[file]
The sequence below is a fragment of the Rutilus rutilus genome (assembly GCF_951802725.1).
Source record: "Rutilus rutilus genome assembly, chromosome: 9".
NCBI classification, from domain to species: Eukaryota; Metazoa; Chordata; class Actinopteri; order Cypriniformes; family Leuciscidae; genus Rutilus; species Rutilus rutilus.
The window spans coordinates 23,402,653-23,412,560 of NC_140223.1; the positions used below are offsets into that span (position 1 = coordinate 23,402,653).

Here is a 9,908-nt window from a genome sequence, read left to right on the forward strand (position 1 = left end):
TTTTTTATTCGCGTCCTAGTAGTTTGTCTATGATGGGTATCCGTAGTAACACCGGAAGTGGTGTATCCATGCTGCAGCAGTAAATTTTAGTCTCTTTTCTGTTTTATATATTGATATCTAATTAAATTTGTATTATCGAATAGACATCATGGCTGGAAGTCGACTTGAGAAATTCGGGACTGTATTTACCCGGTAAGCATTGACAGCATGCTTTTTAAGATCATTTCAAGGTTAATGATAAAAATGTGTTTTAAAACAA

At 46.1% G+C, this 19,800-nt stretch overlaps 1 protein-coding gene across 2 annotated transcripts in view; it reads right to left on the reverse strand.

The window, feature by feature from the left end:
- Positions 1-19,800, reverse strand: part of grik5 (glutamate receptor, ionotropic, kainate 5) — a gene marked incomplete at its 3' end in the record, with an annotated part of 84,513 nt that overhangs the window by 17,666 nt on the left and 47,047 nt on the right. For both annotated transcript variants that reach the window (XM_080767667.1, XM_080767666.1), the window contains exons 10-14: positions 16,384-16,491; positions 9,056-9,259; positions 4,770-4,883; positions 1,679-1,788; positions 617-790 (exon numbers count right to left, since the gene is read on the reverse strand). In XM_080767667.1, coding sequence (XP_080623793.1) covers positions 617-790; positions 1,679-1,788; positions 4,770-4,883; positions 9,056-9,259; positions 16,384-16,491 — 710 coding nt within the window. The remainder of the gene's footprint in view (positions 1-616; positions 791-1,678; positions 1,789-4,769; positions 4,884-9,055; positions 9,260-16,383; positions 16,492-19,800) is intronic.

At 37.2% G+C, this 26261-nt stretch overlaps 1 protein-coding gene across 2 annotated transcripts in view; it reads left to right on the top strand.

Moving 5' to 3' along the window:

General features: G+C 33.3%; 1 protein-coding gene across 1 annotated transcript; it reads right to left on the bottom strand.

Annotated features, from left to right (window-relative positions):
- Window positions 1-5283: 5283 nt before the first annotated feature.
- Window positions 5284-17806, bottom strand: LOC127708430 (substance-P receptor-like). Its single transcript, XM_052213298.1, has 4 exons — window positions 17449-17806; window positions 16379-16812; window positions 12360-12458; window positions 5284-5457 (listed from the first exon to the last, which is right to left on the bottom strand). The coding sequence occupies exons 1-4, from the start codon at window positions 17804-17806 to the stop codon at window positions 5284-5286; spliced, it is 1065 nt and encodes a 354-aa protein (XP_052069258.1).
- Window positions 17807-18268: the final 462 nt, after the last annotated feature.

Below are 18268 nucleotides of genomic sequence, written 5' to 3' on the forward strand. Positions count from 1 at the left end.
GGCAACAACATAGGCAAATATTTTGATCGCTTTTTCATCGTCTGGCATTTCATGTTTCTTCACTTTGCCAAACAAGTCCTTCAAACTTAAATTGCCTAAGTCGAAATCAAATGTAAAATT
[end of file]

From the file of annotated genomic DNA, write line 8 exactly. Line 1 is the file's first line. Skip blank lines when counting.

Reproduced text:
The window, feature by feature from the left end: